Financial market development in the home country is one of the crucial determinants of a currency’s international status.2 Historically, each reserve currency has attained that status under unique circumstances and spurred by different motivations. But in all cases foreign investors have been able to buy high-quality assets, typically government and corporate bonds, denominated in the country’s currency.

The relevant aspects of financial market development are the following:

  • Breadth: the availability of a broad range of financial instruments, including markets for hedging risk;

  • Depth: a large volume of financial instruments in specific markets; and

  • Liquidity: a high level of turnover (trading volume).

Without a sufficiently large debt market, the renminbi cannot be credibly used in international transactions. If there is insufficient liquidity in markets for renminbi-denominated assets, the currency will not be attractive to foreign investors. Other central banks and large institutional investors will demand renminbi-denominated government and corporate debt as “safe” assets for their portfolios. At the same time, both importers and exporters may be concerned about greater exchange rate volatility resulting from an open capital account if they do not have access to derivatives markets to hedge foreign exchange risk.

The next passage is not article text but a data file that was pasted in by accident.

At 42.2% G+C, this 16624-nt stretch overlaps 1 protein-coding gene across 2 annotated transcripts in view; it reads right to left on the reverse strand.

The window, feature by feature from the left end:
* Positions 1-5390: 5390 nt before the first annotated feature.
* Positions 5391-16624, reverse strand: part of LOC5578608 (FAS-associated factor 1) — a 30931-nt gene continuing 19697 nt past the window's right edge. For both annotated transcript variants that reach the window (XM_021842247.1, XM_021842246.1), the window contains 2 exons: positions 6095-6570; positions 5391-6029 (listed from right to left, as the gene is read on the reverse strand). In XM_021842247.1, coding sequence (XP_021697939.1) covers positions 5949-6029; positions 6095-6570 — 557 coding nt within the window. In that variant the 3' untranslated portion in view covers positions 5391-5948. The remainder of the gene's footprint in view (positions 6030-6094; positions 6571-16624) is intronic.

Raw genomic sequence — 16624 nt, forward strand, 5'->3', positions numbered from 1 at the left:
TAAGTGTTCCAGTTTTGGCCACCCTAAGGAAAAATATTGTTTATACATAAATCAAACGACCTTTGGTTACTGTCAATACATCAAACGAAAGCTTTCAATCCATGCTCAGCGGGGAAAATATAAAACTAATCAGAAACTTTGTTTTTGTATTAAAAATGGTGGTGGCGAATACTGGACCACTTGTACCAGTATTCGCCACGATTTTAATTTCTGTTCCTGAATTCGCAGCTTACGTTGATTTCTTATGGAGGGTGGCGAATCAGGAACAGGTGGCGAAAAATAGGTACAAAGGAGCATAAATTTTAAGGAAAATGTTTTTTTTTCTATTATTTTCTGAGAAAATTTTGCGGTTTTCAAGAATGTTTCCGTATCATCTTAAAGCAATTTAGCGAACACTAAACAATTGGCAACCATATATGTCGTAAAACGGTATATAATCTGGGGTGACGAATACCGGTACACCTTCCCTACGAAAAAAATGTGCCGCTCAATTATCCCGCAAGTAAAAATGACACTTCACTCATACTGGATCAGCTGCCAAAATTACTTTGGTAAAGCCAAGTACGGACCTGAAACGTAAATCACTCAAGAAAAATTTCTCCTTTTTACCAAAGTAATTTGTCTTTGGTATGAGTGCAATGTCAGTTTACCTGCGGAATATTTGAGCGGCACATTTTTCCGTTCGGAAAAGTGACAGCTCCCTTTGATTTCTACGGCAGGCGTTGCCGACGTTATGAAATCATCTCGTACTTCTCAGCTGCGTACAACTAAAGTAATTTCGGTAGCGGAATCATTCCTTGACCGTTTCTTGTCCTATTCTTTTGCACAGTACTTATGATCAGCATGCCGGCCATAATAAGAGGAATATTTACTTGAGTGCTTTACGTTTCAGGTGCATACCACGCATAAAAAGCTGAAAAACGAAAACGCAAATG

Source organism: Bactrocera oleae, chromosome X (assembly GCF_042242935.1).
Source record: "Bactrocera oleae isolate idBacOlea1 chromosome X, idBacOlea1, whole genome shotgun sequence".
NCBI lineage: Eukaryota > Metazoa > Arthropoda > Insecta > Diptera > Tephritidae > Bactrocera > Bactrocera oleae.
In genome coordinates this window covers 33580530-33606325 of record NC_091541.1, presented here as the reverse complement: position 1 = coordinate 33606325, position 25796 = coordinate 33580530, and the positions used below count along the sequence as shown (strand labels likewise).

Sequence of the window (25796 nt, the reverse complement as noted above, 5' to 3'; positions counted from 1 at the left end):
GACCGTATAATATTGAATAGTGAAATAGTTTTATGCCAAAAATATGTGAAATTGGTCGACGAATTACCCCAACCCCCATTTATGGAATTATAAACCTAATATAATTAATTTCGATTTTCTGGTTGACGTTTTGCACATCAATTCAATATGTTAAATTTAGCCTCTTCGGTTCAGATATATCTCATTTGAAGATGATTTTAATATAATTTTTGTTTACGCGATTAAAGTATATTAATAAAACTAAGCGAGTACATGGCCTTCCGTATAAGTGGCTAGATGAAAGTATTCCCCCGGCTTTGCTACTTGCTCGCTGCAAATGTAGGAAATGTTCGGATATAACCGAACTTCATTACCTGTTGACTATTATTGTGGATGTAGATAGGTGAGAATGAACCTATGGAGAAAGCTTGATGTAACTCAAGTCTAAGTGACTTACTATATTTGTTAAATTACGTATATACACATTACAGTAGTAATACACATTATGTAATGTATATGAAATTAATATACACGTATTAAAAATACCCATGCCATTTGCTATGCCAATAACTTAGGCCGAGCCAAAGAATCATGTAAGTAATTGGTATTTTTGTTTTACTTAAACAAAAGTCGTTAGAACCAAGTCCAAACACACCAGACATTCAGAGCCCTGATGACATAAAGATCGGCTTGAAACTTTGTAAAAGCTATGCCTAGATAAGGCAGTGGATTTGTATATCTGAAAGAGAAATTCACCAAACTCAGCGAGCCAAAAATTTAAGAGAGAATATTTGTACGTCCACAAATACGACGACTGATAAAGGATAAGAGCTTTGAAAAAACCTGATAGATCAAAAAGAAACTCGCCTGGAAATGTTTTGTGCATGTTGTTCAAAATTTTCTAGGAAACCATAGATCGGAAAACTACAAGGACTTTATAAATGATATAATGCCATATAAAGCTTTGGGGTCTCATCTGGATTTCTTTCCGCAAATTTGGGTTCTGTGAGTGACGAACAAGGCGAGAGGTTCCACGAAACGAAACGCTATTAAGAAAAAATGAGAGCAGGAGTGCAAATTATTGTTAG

A key determinant of the U.S. dollar’s status as the dominant global reserve currency can be traced to its financial markets, which remain unmatched in their breadth, the range of financial instruments available to foreign investors, the amounts of each such instrument, and the volumes of trading in those instruments. Paradoxically, for want of other safe assets, the high and rising level of U.S. government debt is cementing the role of the dollar as the dominant reserve currency. This safety could well be a chimera if the U.S. debt position becomes unsustainable.